Harassed on the Way to School

September 16, 2009

AAUW’s research reports Drawing the Line and Hostile Hallways show that girls and boys are subject to sexual harassment at school. Research I’ve conducted on gender-based street harassment of girls and women outside of my work at AAUW shows that girls are vulnerable to harassment on their way to and from school as well.

As the news reminds us almost daily with abduction stories like Jaycee Dugard’s, most Americans realize that children are at some risk for abduction from strangers and, as a result, fewer parents  allow their young children to go to school alone (though the number of abductions is smaller than people may realize: 112 children are kidnapped by strangers per year). I don’t think people realize, however, how many girls and young women are followed, verbally harassed, and touched by boys and men as they wait for a school bus, walk, or ride the subway to and from school, particularly once they reach puberty.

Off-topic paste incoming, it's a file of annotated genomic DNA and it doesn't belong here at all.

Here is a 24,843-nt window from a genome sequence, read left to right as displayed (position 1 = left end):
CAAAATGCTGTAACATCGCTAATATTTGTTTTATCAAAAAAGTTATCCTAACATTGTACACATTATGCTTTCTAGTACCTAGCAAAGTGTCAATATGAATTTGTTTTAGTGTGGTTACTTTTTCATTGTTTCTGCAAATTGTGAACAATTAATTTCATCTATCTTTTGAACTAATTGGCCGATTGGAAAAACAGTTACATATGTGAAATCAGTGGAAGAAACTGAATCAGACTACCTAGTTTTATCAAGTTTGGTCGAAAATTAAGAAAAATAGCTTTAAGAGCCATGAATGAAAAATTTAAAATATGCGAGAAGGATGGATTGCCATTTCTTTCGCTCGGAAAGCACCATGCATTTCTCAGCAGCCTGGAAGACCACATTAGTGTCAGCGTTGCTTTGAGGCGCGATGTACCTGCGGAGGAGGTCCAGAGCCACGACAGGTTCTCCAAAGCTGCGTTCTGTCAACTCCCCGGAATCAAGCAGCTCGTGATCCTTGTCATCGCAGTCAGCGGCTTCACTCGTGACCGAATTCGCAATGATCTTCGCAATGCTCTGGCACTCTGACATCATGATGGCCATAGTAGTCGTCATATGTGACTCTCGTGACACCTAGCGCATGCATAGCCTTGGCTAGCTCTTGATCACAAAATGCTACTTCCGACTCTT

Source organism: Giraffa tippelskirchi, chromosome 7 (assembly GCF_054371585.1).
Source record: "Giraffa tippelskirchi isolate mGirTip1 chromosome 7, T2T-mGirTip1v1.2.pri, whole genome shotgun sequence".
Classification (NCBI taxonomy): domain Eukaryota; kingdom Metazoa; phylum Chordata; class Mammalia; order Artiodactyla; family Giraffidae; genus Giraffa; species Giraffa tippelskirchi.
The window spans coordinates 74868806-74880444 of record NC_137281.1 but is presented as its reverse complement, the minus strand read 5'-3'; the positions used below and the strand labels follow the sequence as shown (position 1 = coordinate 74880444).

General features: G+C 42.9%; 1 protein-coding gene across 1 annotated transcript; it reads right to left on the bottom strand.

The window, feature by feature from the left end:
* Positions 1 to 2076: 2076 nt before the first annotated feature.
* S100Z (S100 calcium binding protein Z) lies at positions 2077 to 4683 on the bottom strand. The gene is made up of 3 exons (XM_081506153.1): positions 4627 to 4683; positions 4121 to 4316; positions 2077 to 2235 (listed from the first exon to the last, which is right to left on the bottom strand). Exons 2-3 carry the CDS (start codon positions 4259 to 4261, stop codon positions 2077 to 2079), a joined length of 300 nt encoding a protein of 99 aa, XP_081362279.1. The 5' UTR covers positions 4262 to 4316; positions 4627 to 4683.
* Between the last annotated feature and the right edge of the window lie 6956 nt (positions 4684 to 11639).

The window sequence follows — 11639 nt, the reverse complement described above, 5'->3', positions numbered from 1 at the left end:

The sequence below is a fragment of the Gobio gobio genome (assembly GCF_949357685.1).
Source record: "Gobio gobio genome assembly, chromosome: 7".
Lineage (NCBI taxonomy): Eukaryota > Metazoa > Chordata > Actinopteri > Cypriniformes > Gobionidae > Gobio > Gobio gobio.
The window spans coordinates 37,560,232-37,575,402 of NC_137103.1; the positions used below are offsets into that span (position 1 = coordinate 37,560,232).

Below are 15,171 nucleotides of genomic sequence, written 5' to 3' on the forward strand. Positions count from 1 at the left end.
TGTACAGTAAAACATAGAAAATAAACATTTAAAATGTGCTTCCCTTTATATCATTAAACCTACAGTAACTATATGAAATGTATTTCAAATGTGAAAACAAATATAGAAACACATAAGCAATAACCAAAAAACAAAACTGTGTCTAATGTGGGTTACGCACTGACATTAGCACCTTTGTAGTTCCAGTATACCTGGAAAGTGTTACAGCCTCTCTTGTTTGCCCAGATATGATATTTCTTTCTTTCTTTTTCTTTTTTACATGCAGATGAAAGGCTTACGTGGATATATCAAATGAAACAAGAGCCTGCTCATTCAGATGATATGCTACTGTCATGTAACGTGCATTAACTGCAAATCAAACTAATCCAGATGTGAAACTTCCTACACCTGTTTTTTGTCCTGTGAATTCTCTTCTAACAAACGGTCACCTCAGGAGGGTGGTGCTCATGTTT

Last fall I conducted an informal online survey about people’s experiences with street harassment, and more than 900 people responded. In an open-ended question where people could share a story, many women and girls mentioned the harassment they had or do receive en route to or from school.

“When I was a freshman in high school a girlfriend and I were followed home by a car of teenage boys who shouted remarks and the occasional lewd comment. We veered off our route and onto the campus of the elementary school where we went to a former teacher’s classroom and asked her if we could stay for a while, until we felt sure those guys were gone.”

—An Anglo American woman in her 20s in Murfreesboro, Tennessee

“One day in 8th grade (when I was 13), I was running late. The train was crowded, but I had to get on. As I shoved myself in, a fat man suddenly came out of nowhere and wedged himself in behind me. … He started rubbing his crotch against my leg and panting. I was so scared, I didn’t know what to do or say. When the train reached the next stop and a lot of people got off, I tried to get away from him. He followed me and continued rubbing his crotch against my leg. … He didn’t stop until more people got off, and I finally found a seat.”